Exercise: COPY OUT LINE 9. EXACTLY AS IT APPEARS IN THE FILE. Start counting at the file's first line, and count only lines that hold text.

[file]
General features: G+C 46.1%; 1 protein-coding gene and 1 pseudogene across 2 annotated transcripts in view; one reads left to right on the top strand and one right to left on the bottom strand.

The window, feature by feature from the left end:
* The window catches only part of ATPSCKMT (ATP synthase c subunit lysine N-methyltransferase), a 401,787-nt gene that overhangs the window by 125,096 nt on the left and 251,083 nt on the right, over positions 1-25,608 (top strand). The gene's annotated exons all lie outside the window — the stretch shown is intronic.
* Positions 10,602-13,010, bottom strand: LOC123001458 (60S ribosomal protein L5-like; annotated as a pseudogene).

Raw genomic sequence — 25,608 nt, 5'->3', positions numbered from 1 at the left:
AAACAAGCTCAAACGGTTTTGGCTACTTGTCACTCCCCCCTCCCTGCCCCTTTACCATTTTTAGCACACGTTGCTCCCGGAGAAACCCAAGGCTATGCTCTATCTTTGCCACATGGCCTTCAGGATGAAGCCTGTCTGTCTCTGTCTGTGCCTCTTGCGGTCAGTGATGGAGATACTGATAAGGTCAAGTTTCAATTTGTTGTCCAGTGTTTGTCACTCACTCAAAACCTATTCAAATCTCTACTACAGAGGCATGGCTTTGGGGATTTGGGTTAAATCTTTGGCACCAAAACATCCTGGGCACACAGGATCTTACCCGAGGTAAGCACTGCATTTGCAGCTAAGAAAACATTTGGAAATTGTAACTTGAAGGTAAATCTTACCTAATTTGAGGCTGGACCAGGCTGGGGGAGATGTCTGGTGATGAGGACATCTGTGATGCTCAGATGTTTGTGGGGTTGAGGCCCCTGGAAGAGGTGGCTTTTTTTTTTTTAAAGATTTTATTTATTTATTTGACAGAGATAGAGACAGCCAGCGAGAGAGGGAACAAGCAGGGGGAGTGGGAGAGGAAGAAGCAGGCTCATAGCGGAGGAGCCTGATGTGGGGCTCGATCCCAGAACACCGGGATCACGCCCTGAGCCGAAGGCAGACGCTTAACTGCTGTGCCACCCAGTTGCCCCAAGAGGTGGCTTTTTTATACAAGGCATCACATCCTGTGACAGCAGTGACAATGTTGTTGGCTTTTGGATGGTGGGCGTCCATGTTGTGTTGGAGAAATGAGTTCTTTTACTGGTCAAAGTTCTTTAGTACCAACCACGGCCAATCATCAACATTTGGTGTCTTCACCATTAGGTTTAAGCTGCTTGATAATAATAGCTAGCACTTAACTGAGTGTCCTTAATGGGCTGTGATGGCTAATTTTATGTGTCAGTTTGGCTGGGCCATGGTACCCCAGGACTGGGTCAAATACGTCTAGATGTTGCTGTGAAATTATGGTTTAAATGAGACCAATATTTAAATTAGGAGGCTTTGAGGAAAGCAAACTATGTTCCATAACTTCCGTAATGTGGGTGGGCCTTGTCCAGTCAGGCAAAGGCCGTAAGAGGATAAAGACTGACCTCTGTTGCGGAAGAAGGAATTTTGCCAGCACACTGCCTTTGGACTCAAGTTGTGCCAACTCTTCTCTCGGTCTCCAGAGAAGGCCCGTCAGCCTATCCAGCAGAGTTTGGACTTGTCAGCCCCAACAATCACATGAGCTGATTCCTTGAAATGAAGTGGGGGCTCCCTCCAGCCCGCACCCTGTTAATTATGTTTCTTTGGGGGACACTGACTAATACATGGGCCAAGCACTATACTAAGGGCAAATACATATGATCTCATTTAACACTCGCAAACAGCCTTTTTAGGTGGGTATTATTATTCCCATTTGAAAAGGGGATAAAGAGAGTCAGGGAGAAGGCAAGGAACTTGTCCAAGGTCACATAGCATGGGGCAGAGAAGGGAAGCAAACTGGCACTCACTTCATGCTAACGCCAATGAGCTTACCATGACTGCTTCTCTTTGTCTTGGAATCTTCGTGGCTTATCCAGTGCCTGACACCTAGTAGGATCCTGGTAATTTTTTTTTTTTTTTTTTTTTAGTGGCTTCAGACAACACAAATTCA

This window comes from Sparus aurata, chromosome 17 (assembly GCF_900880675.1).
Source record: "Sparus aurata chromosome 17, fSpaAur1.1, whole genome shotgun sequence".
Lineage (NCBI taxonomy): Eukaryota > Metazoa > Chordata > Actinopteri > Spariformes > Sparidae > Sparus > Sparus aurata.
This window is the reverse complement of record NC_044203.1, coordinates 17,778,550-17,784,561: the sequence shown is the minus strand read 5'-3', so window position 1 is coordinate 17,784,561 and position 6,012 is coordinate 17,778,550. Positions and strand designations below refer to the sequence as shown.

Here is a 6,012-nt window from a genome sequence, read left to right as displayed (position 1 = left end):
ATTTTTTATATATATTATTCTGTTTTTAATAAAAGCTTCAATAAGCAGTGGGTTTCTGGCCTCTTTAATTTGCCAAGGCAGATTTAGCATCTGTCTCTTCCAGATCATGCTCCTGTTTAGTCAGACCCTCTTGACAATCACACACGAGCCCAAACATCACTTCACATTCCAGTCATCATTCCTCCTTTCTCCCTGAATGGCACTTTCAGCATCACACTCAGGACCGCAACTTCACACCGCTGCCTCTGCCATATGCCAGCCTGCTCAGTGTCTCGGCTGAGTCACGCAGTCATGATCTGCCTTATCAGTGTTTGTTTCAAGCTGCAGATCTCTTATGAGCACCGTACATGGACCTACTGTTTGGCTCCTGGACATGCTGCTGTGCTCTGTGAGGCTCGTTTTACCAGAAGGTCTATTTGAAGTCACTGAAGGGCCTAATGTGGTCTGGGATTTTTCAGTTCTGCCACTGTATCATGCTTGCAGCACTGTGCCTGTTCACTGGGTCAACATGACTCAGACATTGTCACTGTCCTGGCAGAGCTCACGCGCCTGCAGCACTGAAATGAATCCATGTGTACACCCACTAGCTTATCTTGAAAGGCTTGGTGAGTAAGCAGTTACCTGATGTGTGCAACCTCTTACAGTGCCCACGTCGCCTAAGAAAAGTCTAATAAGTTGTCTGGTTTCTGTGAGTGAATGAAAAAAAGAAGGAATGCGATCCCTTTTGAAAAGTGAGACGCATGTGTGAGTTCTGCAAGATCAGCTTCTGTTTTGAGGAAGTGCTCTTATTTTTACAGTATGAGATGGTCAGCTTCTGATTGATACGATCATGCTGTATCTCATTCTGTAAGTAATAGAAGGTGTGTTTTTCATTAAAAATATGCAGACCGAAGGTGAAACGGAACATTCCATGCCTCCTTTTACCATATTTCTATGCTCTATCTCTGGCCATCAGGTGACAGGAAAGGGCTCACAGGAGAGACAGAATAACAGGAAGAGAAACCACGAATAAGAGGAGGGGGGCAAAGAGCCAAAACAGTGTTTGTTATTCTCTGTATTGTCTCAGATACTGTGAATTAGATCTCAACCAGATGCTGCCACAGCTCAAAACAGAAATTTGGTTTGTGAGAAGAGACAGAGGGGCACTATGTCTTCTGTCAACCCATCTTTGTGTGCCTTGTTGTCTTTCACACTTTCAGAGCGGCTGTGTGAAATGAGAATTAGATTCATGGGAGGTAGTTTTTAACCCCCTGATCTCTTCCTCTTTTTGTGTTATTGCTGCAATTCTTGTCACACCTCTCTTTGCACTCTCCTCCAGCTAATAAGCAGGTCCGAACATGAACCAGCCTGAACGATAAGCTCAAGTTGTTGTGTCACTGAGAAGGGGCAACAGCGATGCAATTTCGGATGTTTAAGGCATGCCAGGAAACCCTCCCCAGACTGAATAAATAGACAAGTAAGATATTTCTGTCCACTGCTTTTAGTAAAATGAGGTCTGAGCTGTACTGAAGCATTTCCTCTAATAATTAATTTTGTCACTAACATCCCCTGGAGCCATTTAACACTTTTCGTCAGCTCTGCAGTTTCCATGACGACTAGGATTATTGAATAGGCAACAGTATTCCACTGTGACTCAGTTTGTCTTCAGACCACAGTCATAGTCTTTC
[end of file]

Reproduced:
Lineage (NCBI taxonomy): Eukaryota > Metazoa > Chordata > Actinopteri > Spariformes > Sparidae > Sparus > Sparus aurata.